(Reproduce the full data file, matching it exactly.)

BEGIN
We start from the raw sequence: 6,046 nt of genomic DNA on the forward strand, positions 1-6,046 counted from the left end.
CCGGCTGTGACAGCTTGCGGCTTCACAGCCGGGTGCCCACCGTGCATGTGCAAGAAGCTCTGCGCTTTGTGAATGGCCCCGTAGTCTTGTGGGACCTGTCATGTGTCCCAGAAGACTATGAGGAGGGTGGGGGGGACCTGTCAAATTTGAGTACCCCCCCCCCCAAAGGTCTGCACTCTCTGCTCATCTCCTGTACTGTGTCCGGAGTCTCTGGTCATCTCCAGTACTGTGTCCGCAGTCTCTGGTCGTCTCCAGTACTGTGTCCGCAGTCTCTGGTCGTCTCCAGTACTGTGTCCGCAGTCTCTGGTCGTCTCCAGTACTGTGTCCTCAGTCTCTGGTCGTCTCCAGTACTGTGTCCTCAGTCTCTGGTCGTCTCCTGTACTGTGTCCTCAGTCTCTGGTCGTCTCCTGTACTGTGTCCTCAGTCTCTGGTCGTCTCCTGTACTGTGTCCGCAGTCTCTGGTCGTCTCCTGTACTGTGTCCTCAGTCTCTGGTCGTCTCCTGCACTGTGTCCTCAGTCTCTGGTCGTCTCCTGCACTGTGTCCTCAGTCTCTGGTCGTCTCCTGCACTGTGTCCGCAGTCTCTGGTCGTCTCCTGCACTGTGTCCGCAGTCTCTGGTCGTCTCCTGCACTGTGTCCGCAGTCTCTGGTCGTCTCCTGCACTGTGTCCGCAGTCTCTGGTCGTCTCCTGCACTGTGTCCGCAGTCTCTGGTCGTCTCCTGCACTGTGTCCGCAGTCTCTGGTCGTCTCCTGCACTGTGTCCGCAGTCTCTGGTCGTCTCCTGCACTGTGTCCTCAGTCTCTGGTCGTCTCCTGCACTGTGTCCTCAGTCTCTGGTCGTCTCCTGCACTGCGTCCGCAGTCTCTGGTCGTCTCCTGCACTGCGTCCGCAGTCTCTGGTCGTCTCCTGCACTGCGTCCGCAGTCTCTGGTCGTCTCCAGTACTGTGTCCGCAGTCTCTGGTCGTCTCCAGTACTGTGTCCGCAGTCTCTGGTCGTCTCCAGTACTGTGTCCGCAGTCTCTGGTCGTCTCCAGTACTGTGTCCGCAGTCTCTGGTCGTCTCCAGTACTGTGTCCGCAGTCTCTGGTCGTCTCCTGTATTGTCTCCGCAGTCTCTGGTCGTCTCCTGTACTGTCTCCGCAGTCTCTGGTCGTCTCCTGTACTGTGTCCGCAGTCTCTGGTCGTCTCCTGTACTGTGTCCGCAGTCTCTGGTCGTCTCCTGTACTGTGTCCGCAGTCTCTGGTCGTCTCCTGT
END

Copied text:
We start from the raw sequence: 6,046 nt of genomic DNA on the forward strand, positions 1-6,046 counted from the left end.
CCGGCTGTGACAGCTTGCGGCTTCACAGCCGGGTGCCCACCGTGCATGTGCAAGAAGCTCTGCGCTTTGTGAATGGCCCCGTAGTCTTGTGGGACCTGTCATGTGTCCCAGAAGACTATGAGGAGGGTGGGGGGGACCTGTCAAATTTGAGTACCCCCCCCCCCAAAGGTCTGCACTCTCTGCTCATCTCCTGTACTGTGTCCGGAGTCTCTGGTCATCTCCAGTACTGTGTCCGCAGTCTCTGGTCGTCTCCAGTACTGTGTCCGCAGTCTCTGGTCGTCTCCAGTACTGTGTCCGCAGTCTCTGGTCGTCTCCAGTACTGTGTCCTCAGTCTCTGGTCGTCTCCAGTACTGTGTCCTCAGTCTCTGGTCGTCTCCTGTACTGTGTCCTCAGTCTCTGGTCGTCTCCTGTACTGTGTCCTCAGTCTCTGGTCGTCTCCTGTACTGTGTCCGCAGTCTCTGGTCGTCTCCTGTACTGTGTCCTCAGTCTCTGGTCGTCTCCTGCACTGTGTCCTCAGTCTCTGGTCGTCTCCTGCACTGTGTCCTCAGTCTCTGGTCGTCTCCTGCACTGTGTCCGCAGTCTCTGGTCGTCTCCTGCACTGTGTCCGCAGTCTCTGGTCGTCTCCTGCACTGTGTCCGCAGTCTCTGGTCGTCTCCTGCACTGTGTCCGCAGTCTCTGGTCGTCTCCTGCACTGTGTCCGCAGTCTCTGGTCGTCTCCTGCACTGTGTCCGCAGTCTCTGGTCGTCTCCTGCACTGTGTCCGCAGTCTCTGGTCGTCTCCTGCACTGTGTCCTCAGTCTCTGGTCGTCTCCTGCACTGTGTCCTCAGTCTCTGGTCGTCTCCTGCACTGCGTCCGCAGTCTCTGGTCGTCTCCTGCACTGCGTCCGCAGTCTCTGGTCGTCTCCTGCACTGCGTCCGCAGTCTCTGGTCGTCTCCAGTACTGTGTCCGCAGTCTCTGGTCGTCTCCAGTACTGTGTCCGCAGTCTCTGGTCGTCTCCAGTACTGTGTCCGCAGTCTCTGGTCGTCTCCAGTACTGTGTCCGCAGTCTCTGGTCGTCTCCAGTACTGTGTCCGCAGTCTCTGGTCGTCTCCTGTATTGTCTCCGCAGTCTCTGGTCGTCTCCTGTACTGTCTCCGCAGTCTCTGGTCGTCTCCTGTACTGTGTCCGCAGTCTCTGGTCGTCTCCTGTACTGTGTCCGCAGTCTCTGGTCGTCTCCTGTACTGTGTCCGCAGTCTCTGGTCGTCTCCTGT